ZIMBABWE – The rift between MDC-T leader, Morgan Tsvangirai, and once-trusted ally, Nelson Chamisa has been cited among the more than 400 recorded cases of political violations in October.
However, MDC-T supporters continue to dominate the list of victims of the abuses mostly at the hands of Zanu PF followers and the security organs of the state.
The violations, according to the Zimbabwe Peace Project (ZPP) report, also sucked in the first lady, Grace Mugabe.
This is after her Rushinga rally last month saw soldiers being roped in to beat up Zanu PF supporters stampeding for freebies she had donated.
“… Most of the victims of political violence for October were from MDC-T at 40 percent of the incidences,” the ZPP says.
It further adds that 32.2 percent of the victims were those whose political affiliations was unknown.
Zanu PF internal fissures also contributed to the cases.
“Victims from Zanu PF made up 24.2 percent of total incidences.
“These figures show a slight increase for Zanu PF from September which stood at 22.2 and a considerable increase for MDC-T which had 34.9 in September.”
Internal MDC-T turmoil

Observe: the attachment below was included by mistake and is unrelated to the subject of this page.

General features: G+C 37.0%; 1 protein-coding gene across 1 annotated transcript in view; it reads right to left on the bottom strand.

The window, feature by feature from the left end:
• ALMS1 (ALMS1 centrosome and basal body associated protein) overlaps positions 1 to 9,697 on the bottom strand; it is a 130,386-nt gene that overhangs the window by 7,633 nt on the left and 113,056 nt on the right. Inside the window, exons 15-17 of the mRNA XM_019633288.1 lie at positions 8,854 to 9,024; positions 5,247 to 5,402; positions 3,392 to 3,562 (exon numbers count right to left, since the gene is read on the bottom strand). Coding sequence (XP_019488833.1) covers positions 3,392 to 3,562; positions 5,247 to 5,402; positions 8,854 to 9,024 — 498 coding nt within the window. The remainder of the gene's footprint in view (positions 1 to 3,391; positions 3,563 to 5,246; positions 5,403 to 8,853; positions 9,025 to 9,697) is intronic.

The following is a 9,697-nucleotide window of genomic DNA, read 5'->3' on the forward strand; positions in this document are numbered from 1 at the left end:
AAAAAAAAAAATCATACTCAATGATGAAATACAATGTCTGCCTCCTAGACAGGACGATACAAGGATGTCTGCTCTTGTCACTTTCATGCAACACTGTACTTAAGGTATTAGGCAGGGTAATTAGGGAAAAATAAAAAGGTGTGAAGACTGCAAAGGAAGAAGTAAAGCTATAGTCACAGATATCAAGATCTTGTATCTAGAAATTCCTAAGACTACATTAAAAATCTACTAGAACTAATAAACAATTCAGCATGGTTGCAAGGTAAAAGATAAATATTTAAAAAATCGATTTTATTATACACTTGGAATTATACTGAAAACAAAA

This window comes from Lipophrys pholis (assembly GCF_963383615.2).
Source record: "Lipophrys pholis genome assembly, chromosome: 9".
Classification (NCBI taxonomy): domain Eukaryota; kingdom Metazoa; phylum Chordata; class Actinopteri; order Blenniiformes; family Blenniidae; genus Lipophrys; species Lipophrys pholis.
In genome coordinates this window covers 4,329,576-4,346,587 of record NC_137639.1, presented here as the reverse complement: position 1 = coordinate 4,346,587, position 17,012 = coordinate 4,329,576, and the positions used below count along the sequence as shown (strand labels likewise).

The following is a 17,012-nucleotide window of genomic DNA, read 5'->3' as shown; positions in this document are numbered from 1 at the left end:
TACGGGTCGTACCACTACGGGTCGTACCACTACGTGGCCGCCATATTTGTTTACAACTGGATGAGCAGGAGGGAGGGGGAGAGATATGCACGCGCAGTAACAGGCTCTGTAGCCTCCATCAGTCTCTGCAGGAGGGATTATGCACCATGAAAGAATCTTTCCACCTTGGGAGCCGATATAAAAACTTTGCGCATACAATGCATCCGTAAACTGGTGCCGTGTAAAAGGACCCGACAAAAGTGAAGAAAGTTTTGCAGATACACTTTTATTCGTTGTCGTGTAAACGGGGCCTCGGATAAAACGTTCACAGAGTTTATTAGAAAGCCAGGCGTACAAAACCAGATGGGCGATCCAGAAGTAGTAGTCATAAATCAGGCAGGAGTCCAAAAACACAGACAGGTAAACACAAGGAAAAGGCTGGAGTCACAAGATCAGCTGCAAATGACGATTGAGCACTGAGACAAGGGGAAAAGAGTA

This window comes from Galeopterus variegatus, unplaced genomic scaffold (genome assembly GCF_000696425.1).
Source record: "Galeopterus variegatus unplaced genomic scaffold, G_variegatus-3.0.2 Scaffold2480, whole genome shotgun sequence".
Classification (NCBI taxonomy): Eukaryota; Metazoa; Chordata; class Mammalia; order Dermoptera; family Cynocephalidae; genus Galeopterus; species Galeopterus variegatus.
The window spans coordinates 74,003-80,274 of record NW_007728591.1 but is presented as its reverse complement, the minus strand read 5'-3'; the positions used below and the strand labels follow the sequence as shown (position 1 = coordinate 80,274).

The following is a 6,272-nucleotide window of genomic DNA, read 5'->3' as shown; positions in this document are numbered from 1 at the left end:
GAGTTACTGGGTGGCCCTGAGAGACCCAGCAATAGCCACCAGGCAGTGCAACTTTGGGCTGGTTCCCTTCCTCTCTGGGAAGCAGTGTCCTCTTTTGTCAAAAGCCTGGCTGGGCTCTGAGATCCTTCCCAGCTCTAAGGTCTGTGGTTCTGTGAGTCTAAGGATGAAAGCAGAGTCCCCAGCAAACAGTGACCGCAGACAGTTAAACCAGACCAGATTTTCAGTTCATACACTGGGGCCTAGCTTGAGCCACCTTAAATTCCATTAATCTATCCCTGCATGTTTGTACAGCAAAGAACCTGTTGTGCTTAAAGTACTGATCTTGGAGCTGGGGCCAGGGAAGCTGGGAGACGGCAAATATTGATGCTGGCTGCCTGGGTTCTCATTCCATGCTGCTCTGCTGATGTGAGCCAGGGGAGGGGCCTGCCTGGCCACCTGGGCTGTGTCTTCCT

Mashonaland West had the largest number of violations at 14, with most of them (12) perpetrated by Zanu PF.
Matabeleland had no recorded violations for the month of October. All in all Bulawayo and the two Matabeleland provinces rated very low.
Said the ZPP: “… the main opposition party, the Movement for Democratic Change (MDC-T) had its share of internal turmoil in October.
“Conflict, albeit milder than it is in the ruling party, showed that unity of purpose is at threat in MDC-T.
“Known for splintering and re-splintering, the opposition party’s propensity for possible splits is always present with the party leader, Morgan Tsvangirai being pitted against Kuwadzana legislator, Nelson Chamisa.
“Although the party still denies any rift, instances in certain areas, for example in Bulawayo following the death of Nkulumane legislator, Thamsanqa Mahlangu, among a few others, illuminate turbulences and power struggles within the party.”
ZPP gets its data from a network of 420 community based primary peace monitors spread in all the country’s 210 constituencies.
The peace lobby was conceived shortly after 2000 by a group of Churches and NGOs working was to become a vehicle for civic interventions in a time of political crisis.